One of the highlights of the 2022 National Restaurant Association Show was “Restaurants in the Hot Seat,” an exciting fast-paced debate featuring Technomic expert Joe Pawlak and top operators Tracey Ayres (Papa Murphy’s International), Tana Davila (P.F. Chang’s) and Luis Velasco (Jollibee Foods Corporation). During the session, the operators were given four minutes to share their opinions on today’s most pressing foodservice issues. Here are a few of the biggest takeaways from their discussion:
1. Ghost kitchens and virtual brands are exciting opportunities—but they aren’t for everyone.
The entire restaurant industry is abuzz over ghost kitchens and virtual brands. Many operators see these opportunities as avenues for brands to extend themselves with low capital investments. Tracey Ayres agrees that “ghost kitchens are a great way to experiment” and try out “different products than you have in your brick-and-mortar store.” However, Ayres and fellow panelist Tana Davila both contend that ghost kitchens and virtual brands may not necessarily work for everyone if they do not have the proper technology and marketing resources in place to support these ventures.
2. As labor challenges continue, operators must reexamine how they recruit and develop employees.
According to Technomic’s latest insights, 70% of restaurant operators are having trouble filling open positions. For Luis Velasco, these challenges provide employers with the opportunity to “review what [they’re] about and what [they] offer to employees and team members.” Tracey Ayres expands on this idea, adding that operators should be thinking about how they can develop the “holistic person” and become a brand that employees are “proud to work for.” Tana Davila sees the need for operators to change their approach to recruiting by allocating digital marketing and advertising resources typically used to reach consumers to reach potential team members.
3. There’s no single, sure-fire way to approach inflation and supply chain issues.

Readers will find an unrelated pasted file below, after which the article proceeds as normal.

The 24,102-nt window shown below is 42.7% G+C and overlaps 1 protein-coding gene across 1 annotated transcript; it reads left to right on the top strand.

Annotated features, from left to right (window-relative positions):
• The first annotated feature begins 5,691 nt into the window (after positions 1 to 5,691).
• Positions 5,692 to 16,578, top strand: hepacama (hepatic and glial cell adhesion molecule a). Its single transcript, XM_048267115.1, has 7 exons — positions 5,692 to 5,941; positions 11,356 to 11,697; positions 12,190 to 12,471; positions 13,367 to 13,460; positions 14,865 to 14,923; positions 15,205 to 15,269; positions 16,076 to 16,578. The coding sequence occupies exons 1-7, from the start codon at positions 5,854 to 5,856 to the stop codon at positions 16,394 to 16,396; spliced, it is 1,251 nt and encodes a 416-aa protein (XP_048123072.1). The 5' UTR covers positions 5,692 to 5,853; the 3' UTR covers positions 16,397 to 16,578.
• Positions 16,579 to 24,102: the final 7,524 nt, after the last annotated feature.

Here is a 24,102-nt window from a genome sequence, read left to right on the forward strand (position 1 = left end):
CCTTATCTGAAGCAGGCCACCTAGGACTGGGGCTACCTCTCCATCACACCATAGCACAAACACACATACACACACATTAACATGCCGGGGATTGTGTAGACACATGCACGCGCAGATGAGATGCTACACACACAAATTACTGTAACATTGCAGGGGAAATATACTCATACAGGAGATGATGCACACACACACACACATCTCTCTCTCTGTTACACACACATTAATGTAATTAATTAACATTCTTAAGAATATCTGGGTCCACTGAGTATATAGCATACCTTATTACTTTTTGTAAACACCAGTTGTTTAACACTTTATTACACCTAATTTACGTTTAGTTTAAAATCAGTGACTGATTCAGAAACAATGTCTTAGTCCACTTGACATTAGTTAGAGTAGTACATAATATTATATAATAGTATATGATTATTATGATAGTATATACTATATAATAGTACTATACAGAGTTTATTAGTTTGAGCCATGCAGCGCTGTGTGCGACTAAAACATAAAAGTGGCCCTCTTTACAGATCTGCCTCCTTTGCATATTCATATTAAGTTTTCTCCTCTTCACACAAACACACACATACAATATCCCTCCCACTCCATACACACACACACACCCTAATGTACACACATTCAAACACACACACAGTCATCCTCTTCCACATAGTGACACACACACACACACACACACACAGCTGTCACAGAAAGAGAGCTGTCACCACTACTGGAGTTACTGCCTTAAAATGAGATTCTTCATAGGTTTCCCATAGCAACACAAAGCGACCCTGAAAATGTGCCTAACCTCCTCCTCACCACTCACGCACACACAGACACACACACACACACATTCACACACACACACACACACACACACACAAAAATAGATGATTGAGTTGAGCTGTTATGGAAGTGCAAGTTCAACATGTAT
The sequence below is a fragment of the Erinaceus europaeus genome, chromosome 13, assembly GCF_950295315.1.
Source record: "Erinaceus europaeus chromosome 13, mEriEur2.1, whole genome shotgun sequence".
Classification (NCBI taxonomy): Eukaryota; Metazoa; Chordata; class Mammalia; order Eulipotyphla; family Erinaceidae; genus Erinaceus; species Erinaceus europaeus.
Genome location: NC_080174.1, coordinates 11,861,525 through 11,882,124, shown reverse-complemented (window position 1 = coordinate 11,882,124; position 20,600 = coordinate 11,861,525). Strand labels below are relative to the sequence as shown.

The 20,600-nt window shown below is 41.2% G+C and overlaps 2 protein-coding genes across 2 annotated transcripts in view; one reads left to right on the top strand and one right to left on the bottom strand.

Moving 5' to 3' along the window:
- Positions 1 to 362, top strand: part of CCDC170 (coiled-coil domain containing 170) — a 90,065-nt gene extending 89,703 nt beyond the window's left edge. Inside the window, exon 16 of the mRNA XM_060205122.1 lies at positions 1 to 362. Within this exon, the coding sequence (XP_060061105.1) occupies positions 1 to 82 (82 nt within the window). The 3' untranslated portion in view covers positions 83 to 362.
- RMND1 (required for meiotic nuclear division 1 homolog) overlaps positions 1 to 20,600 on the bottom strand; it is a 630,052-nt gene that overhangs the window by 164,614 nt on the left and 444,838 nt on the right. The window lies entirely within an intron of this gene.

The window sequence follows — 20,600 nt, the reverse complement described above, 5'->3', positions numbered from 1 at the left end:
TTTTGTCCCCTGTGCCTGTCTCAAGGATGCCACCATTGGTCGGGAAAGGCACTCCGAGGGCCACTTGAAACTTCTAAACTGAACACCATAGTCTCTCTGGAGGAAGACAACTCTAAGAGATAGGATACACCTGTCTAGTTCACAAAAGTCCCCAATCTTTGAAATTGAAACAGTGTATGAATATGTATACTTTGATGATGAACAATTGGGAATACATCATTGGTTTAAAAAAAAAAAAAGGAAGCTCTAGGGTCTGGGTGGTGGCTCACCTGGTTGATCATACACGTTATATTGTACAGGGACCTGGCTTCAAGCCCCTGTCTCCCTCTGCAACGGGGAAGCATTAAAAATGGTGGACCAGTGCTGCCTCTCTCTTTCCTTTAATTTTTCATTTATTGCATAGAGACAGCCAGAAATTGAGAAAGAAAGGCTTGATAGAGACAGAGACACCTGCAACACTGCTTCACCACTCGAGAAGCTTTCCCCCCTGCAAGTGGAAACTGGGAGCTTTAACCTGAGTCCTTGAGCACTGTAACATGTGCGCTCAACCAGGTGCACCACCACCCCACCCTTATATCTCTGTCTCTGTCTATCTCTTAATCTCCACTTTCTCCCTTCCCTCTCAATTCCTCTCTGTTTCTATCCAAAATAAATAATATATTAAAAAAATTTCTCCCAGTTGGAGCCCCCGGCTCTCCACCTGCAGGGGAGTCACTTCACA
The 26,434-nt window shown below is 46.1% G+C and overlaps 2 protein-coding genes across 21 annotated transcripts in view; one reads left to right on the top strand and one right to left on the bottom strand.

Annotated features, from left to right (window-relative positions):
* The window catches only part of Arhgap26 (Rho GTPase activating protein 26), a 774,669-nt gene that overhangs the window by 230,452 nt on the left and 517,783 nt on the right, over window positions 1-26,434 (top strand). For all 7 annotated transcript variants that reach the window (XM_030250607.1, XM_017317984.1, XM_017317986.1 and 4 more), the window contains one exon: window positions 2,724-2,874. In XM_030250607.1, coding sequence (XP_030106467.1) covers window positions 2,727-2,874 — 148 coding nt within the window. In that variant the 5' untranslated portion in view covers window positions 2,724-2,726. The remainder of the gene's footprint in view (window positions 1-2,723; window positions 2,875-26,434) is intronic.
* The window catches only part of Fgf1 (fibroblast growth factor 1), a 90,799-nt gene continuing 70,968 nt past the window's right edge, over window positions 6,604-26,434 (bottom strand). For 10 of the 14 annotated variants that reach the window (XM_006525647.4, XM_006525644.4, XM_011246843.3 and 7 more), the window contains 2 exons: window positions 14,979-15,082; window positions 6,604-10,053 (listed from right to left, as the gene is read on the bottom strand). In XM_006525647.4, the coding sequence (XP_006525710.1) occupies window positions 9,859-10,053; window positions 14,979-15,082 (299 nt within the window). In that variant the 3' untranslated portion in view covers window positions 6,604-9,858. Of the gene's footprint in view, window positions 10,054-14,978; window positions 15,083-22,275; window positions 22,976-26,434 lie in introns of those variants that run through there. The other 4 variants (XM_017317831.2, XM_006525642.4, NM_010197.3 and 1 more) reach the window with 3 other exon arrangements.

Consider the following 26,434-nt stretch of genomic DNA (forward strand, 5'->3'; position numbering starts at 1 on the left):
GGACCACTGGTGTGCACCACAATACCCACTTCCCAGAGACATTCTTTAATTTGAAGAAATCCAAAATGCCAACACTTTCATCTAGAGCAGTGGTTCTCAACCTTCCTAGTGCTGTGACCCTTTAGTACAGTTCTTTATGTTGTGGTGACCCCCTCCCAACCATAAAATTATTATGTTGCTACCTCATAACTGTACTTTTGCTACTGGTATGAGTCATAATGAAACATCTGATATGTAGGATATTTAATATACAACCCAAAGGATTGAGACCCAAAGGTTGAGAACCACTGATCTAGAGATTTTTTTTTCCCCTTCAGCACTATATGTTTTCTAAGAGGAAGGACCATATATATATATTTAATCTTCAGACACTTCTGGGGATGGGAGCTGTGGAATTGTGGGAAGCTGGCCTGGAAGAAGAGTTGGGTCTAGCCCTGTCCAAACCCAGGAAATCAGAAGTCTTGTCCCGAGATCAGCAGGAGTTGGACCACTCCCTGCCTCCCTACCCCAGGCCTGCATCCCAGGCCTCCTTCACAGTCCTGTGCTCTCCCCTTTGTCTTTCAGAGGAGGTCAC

Operators are utilizing a number of tactics to deal with the effects of high inflation and ongoing supply chain disruption. As costs rise, Tracey Ayres acknowledges that restaurants may need to increase menu prices outright, but also recommends “reducing costs within the item but maintaining menu prices” or “providing value offers by co-branding or through add-ons.” In managing supply chain disruption, Tana Davila sees the benefit in continuing “the theme of menu simplification” that began during the height of the pandemic. Luis Velasco advocates doing more “regular monthly reviews” to properly evaluate raw material needs.
- Technology’s role in restaurants will continue to increase.
When one thinks of the future, one inevitably thinks about technology. 60% of operators say that they are going to increase their technology budget in the next two years, according to Technomic. What kinds of technology are they going to invest in? For some, it may be inventory management and scheduling software, online training modules and food waste solutions. Tracey Ayres and Tana Davila are among the more adventurous operators who see robotics potentially playing a big part in both back-of-house and front-of-house operations within the new few years. Ultimately, all three panelists agree that any new technology must work for a restaurant’s brand and offer customers a better product and better value in order to have true staying power.
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